Image copyright © by Marcus Trahan



Is there something strange in your neighborhood? It’s probably the all-female remake of Ghostbusters. If you are a pathetic fanboy terrified that your penis might be on the small side, this has probably upset you a great deal. You feel like you’re getting slimed, right? So you have lashed out at it, just as you did at women playing online games, and the growing number of non-white, non-males in science fiction books and movies. Sorry, there’s nothing I can do for you. The good news is that it’s not as bad as I feared it might be; in fact it is not bad at all. The bad news is really just slightly sad news, which is that it’s not as good as it might have been.

I liked all four of the actresses, and all four of the characters they portrayed. Since I only see YouTube clips of SNL these days, I was not familiar with Leslie Jones, but she held her own with the other girls, and towered at least a head over all of them. Kristin Wiig I knew from Welcome to Me and Bridesmaids, both of which I liked. Melissa McCarthy curbed her instinct to play it gross, and though that shtick can be really good, I liked her better here. My favorite, though, was Kate McKinnon. I only knew her work from short SNL clips where she impersonates a really nasty, self-centered Hillary Clinton, but it seems she is one of the best female impressionists ever. She does a really amazing job of imitating Ellen DeGeneres and Justin Bieber!

So that aspect of the film was good. And as expected, the special effects are way, way more intricate than what they could do in 1984, but don’t forget, those original effects were totally stunning back then, we had never really seen stuff like that before. Whereas no matter how elaborate and colorful and everything else the SFX could be in this remake, we are all much, much harder to impress these days, as we’ve pretty much seen it all before.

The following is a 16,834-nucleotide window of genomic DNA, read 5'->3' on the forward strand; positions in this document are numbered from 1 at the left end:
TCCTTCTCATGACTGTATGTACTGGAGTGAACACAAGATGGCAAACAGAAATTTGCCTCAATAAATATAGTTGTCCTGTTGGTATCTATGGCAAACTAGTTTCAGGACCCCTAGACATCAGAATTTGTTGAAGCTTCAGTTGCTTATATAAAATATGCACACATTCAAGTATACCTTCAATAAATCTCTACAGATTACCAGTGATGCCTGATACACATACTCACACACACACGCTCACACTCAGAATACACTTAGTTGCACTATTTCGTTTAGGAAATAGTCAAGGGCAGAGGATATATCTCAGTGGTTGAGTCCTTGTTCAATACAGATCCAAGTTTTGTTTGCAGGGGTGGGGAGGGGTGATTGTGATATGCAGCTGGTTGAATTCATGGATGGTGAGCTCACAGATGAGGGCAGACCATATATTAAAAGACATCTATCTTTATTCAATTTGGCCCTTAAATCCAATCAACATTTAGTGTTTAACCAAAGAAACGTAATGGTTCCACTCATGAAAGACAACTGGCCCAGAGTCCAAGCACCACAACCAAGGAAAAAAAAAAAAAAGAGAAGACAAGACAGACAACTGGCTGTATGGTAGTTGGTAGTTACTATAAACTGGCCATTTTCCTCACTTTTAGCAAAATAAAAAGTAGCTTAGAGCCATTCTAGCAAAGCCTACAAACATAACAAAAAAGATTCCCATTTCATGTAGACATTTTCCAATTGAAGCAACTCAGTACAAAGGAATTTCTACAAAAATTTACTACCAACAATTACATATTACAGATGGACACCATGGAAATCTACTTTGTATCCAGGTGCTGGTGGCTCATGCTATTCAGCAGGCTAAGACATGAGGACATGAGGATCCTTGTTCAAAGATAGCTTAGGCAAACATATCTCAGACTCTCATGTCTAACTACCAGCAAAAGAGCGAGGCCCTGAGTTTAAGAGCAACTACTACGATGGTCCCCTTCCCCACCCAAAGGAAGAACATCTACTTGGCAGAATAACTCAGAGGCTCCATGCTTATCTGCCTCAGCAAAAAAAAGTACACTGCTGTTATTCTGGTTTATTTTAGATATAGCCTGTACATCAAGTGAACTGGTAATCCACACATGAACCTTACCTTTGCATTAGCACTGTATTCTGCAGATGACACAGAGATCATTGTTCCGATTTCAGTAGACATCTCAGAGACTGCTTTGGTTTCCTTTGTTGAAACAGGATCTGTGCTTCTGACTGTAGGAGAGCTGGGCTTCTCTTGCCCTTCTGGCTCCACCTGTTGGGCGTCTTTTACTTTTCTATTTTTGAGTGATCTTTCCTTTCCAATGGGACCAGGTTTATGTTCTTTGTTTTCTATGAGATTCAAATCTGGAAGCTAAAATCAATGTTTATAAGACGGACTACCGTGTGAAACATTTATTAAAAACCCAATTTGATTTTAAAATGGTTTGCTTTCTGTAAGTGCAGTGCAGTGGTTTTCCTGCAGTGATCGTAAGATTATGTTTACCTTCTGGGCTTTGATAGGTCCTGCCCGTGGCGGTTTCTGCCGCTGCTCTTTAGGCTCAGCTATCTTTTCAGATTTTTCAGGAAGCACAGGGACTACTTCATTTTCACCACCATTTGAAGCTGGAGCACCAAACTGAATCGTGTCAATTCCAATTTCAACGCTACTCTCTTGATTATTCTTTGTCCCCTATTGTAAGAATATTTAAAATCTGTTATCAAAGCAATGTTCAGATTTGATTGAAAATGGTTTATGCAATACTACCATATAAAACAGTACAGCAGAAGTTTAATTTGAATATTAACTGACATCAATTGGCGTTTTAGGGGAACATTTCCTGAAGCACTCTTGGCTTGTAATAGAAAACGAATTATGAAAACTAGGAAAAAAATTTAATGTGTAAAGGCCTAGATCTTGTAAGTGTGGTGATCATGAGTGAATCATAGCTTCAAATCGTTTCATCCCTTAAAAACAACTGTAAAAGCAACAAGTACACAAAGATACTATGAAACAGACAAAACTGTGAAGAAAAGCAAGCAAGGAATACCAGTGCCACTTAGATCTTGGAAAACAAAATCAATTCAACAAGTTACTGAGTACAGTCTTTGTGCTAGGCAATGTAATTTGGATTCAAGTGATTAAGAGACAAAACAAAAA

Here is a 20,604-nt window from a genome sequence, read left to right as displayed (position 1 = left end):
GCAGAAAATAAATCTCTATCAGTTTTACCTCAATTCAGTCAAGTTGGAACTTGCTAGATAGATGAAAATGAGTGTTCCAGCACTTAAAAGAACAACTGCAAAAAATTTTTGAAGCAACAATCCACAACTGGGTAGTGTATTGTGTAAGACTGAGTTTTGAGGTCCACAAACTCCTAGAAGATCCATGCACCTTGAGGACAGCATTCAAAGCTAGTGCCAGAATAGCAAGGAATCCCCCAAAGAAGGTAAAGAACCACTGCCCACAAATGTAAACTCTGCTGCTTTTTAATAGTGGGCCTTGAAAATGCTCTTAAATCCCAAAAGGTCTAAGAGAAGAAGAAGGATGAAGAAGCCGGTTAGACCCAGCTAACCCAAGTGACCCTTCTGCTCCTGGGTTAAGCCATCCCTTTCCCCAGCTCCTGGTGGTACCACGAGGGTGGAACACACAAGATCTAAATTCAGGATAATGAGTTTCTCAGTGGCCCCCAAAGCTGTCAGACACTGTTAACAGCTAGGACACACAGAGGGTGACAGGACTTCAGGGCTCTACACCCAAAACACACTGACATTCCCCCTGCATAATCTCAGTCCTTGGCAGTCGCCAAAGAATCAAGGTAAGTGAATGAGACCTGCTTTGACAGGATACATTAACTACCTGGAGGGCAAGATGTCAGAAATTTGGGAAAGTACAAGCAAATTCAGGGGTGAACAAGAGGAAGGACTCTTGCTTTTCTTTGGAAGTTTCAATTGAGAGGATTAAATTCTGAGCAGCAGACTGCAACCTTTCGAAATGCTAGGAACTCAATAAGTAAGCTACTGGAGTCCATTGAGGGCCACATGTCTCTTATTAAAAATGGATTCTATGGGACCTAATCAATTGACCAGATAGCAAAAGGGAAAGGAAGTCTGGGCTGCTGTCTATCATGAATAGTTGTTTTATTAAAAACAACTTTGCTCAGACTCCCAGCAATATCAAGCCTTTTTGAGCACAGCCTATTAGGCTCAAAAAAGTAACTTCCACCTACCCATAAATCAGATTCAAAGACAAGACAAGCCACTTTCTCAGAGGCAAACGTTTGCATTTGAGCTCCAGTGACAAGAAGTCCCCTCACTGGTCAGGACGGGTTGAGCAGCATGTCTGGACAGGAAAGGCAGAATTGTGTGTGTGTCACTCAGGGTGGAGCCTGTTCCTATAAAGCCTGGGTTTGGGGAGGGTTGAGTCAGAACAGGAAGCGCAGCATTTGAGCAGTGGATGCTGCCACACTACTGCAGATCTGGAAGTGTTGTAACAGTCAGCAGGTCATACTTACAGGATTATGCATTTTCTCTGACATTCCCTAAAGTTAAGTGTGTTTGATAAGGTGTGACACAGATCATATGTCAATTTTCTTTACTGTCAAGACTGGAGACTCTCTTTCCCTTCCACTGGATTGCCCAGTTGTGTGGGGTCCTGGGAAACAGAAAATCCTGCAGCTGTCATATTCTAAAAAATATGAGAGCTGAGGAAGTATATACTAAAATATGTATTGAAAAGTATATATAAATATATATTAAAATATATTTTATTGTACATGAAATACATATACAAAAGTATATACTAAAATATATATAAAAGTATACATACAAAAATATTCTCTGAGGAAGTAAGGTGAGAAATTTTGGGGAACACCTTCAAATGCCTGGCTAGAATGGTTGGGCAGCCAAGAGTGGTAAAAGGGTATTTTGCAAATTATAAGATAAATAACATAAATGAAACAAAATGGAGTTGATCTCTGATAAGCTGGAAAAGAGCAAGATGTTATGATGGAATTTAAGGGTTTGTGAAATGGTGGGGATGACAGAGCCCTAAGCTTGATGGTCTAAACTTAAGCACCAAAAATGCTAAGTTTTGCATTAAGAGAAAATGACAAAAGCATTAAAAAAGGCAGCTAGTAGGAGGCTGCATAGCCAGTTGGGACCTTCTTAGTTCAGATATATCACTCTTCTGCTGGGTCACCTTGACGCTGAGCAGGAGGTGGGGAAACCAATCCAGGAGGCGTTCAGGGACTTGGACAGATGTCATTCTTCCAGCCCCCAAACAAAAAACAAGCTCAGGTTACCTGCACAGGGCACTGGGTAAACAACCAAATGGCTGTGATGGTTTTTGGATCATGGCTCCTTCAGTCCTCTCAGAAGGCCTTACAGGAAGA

Example: The Stay Puft Marshmallow Man. A stroke of real genius, and one of the hardest, longest laughs I’ve ever had at the movies. There were an infinite variety of final-scene monsters they could have gone with, and they threw them all away for the awesome shots of that chubby, smiling white giant in a sailor hat lumbering down Broadway. So how do you out-do that in 2016? How do you even match that? Answer: You don’t. I wonder if anyone in Hollywood these days has the comic chops to come up with something that original? What they do is have a thousand different comical giants stomping on stuff all over town. But I’m sorry, bigger is not better. It only shows you don’t have any new ideas. So, bottom line, I had a good time, and at the same time was nostalgic for the what it might have been.

I have to say it was fun seeing the cameos of the stars from the original. Bill Murray, Ernie Hudson, Sigourney Weaver, and Annie Potts were all there. Harold Ramis was absent, but he had a good excuse, having been dead for two years. Rick Moranis turned down a part. I couldn’t find Dan Ackroyd, but his name turned up in the credits as a cabbie who was totally unimpressed by all the ghostly mayhem happening all around him, and refused to go to Chinatown. I didn’t recognize him, and I’m usually pretty good at faces. Now I’ll have to watch it when it comes on TV, to see why I missed him.